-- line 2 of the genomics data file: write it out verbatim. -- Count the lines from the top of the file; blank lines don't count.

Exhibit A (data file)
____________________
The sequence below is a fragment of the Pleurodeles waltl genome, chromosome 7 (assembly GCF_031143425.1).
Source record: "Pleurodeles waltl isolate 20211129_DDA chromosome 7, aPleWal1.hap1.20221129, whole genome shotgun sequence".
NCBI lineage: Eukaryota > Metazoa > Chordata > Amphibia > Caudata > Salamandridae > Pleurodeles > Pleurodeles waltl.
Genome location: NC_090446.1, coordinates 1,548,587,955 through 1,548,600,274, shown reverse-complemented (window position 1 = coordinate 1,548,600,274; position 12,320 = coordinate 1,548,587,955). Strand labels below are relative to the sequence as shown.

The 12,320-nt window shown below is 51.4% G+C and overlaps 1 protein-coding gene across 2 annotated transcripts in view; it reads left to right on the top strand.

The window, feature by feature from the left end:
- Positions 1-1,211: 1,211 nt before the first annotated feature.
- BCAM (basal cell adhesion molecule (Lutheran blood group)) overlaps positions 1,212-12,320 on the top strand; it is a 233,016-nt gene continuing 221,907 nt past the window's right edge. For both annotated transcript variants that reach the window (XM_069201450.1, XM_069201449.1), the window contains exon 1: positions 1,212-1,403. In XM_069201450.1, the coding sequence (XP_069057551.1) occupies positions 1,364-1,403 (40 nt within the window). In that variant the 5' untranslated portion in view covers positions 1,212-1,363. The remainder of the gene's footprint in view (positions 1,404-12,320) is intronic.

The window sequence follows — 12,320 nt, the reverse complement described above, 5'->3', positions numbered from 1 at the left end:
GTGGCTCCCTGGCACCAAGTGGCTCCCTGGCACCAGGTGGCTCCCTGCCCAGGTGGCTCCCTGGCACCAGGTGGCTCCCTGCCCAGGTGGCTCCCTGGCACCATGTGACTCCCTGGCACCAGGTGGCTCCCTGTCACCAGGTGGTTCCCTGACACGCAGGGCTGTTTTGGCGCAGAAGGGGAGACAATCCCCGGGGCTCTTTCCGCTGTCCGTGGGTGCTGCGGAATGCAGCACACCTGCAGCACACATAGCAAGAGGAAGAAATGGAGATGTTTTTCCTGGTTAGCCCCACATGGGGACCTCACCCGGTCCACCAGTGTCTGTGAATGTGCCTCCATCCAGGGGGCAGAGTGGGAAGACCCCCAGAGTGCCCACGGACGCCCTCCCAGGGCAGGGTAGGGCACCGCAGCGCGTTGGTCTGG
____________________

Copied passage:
Source record: "Pleurodeles waltl isolate 20211129_DDA chromosome 7, aPleWal1.hap1.20221129, whole genome shotgun sequence".